Monday, January 3, 2022

Back to School (In Singapore)

Ovidia--every other Tuesday.

The 2022 school year in Singapore starts today, Tuesday January 4. 

It’s an even bigger shift after two years of Covid induced HBL (Home Based Learning) though some schools started bringing students back last October. 

(Yes, the kids are prepared. Vaccinations of children aged 5 to 11 started last December—this is Singapore after all!) 

I’d have thought children would be happy to stay home with year end exams cancelled, but as one child told the newspapers, ‘I feel like my hard work is wasted’.

And the main reason schools are reopening is ‘for social-emotional well-being of students’. 

HBL was hard on their parents too. Like one of our security guards who’s a single father requested gruelling months of night shifts only so he could teach his seven year old son at home during the day, because the child’s caregiver is his grandmother who can’t read English well enough to help him with his schoolwork. 

Even I can see staying home in isolation might get tough, though I was never a great fan of going to school (though this was in no way the school’s fault). 

I was lucky enough to have a plethora of phlegm producing allergies, easily dislocated joints, a heart valve problem and epilepsy.

I say ‘lucky’ because all this meant once I answered a question about the lesson of the day (not a problem because I read all my textbooks once I got them) I was usually allowed to spend much of my time reading in my corner of the classroom or lying down in the sick bay, and even then, reading was what I liked best to do. 

Looking back I see I was probably a very difficult student and I bless those long-suffering teachers!

(Me in my corner of the class. I'm so glad to be done with school forever--it's almost worth growing old for!!)

Even so I remember being excited about starting the school year. 

A new school year meant new books and new stationery and new boxes of chalk (yes I’m that old) in the classroom. 

But most of all, all the promise of the semester to come. I loved making lists of what I hoped to do. 

Mini bucket lists, in fact. And I still do. 

My favourite part of the year is that liminal space between Christmas and New Year that I try to keep free of all work so I can think about the year just passing away and the year just coming up. 

But then I read Annamaria Alfieri’s post here yesterday--and I can see why fucket lists make more sense, especially at the age I’m at now! 

But it’s hard to give up my precious mini buckets so maybe I’ve come up with five of each for my first quarter of 2022… 

January-February-March Bucket List: I will— 

1. Edit proofs of Book A 

2. Write a first draft of Book B

3. Play around with crazy ideas for Book C—the crazier the better at this stage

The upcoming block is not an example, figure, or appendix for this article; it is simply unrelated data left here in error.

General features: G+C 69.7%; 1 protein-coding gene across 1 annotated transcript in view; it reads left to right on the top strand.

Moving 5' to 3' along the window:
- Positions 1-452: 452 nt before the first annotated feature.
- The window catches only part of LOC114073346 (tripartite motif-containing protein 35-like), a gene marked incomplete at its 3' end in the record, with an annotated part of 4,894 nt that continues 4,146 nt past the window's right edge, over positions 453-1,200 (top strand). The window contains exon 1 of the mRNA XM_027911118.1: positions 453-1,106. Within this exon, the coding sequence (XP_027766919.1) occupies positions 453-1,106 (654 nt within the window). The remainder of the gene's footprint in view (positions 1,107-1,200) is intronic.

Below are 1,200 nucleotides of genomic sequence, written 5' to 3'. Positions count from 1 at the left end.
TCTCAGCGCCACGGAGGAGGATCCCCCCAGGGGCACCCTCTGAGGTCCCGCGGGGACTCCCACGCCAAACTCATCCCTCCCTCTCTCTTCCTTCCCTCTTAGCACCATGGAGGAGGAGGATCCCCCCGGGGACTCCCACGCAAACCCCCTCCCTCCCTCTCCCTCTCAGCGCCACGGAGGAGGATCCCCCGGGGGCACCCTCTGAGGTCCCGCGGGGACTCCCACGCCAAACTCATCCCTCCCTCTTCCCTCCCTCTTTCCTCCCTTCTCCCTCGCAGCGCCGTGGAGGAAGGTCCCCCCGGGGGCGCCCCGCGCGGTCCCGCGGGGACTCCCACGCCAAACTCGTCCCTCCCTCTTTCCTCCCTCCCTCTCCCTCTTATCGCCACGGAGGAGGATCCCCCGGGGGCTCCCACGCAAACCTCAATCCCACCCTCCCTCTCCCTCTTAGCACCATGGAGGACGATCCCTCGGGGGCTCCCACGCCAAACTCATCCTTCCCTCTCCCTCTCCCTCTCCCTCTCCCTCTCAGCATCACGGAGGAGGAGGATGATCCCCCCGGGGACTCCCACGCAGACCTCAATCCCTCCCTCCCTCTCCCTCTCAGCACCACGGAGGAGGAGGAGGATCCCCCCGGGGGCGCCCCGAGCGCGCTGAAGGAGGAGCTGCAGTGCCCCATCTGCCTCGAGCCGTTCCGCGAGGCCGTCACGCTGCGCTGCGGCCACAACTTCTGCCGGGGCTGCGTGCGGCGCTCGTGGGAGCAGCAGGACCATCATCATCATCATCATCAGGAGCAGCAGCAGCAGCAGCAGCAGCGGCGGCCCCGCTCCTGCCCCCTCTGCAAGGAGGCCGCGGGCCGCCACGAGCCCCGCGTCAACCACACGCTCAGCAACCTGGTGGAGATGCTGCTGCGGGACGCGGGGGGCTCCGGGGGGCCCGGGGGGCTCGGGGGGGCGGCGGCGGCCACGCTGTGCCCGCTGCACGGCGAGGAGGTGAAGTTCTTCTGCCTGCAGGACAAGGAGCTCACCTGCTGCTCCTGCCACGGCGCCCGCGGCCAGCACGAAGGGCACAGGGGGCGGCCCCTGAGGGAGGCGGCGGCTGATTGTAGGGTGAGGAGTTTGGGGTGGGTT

4. Write 6 Murder Is Everywhere posts :) 

5. Rewatch all the episodes of Golden Girls 

(my January mini-bucket. The flowers and fruit are from the Golden Dew-Drop)

January-February-March Fucket List: I won’t— 

1. Finish eating anything I don’t like. 

 2. Finish reading anything I don’t like. 

3. Say yes to things I don’t want to do / attend 

4. Say no to things I feel I don’t deserve 

5. Save my dried burdock strips for ‘someday’ when I feel I deserve them. 

The world isn't going to end if I drink up my whole cache of burdock tea in the next three months. 

And if it does, it was likely going to end anyway and I’ll be glad I drank my tea before it happened! 

By the way, today is also the 11th of the 12 days of Christmas. 

The English version of the song marks today with ‘eleven pipers piping’, but the French version ‘Onze plats d'argent’ or eleven silver dishes is much more appealing.

We’re celebrating with popiah—very thin wrappers around a largely vegetable filling. They used to be popular in the Spring when there was an abundance of young vegetables after Winter, hence 'spring rolls'.

We've got eleven dishes of various ingredients spread around the table. My late mum used to make this on special occasions (it’s a lot of work) but being practical/lazy I have a favourite supplier. 

With the salted mustard greens soup that makes eleven...

The main, hot filling is usually made of strips of bamboo shoots cooked with dried shrimp and pork bones but you can get a vegetarian version too. 

The fun is in assembling it yourself.

Prepare by spreading a thin layer of sweet black sauce and garlic and chilli paste on the skin. The lettuce leaf holds the hot mixture—squeeze out as much liquid as possible first... then top it up with beansprouts, egg, shrimp, coriander, lap cheong (chinese sausages) and whatever else is available.

This you fold into a neat roll or packet.

and some people slice it into neat discs to be eaten daintily with chopsticks, but if you're like me you just eat it as is!

And it's delicious!

But that's not the only point here. When I was young I remember being told that the way you wrap your first popiah of the year shows what your coming year will bring you. 

Are you going to try to pile on and pack in so much stuff that the thin delicate skin of your popiah/ your life tears and falls apart? 

Or are you going to play it so safe and cautious that you end up with little more than a dry and safe but bland and tasteless wrapper around your days?

(Note: If your popiah bursts, you can always lick your fingers and plate!)


  1. Your post covered quite a bit of interesting ground, Ovidia, and it gave me an idea for a new form of New Year's blessing to offer our readers: "May your popiah be filled to the brim, but never burst."

  2. Yum! "Balance in all things," even popiahs.

  3. We now have Sujata, Susan, AND Ovidia telling us about wonderful local delicacies. I need to try to sample them if ever covid cooperates...

    1. Would love to have you (plural to my blog family) here to sample and give your own take on our foods!